Using Electronic Health Records and Claims Databases for Rapid-Response Pharmacovigilance Studies (This presentation wi)
|Event Date/Time: Sep 11, 2008|
In a number of recent, high-profile situations, urgent drug-safety issues have been brought to the attention of regulators and pharmaceutical manufacturers in a way that requires a rapid assessment of available data. Other safety issues arise on a day-by-day basis, as a result of ongoing spontaneous reports. It is vital that a pharmaceutical manufacturer be able to quickly assess these issues on a sound statistical basis, in a way that eliminates bias due to confounding factors as much as possible. Recently, databases and software tools for investigating the relationship of drugs to safety issues have become available, which utilize large-scale, anonymous electronic-health-record (EHR) and medical-claims data. The large number of patients in these databases facilitates the use of statistical methods such as propensity score adjustment to reduce bias. This presentation will give an overview of these new tools and techniques for the non-statistician/epidemiologist.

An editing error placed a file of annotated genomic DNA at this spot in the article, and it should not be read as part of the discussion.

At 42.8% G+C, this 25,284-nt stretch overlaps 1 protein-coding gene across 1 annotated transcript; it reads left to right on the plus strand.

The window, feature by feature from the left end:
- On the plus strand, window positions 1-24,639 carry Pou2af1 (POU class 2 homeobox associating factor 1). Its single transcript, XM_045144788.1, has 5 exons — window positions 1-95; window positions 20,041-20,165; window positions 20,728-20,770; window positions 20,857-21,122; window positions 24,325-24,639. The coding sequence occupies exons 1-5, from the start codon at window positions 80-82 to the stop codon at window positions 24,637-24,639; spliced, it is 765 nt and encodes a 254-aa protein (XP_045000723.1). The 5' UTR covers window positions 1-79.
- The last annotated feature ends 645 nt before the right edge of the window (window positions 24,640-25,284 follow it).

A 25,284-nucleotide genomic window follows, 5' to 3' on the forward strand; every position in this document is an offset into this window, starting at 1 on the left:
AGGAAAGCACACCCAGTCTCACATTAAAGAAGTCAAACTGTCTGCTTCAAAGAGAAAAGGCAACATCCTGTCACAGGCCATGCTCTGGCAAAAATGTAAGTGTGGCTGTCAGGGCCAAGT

Areas Covered in the seminar:
* What safety information is contained in EHR databases, and how is it extracted?
* Can you describe propensity score matching to a non-statistician, and explain how it reduces bias?
* What are the capabilities and limitations of this approach to safety studies?
* What are the next steps after analyzing a safety issue using these databases?
* How to I manage the resulting information?
* What procedures and policies are required to implement the analysis of these databases?
* What does the future hold for the use of these databases in drug safety?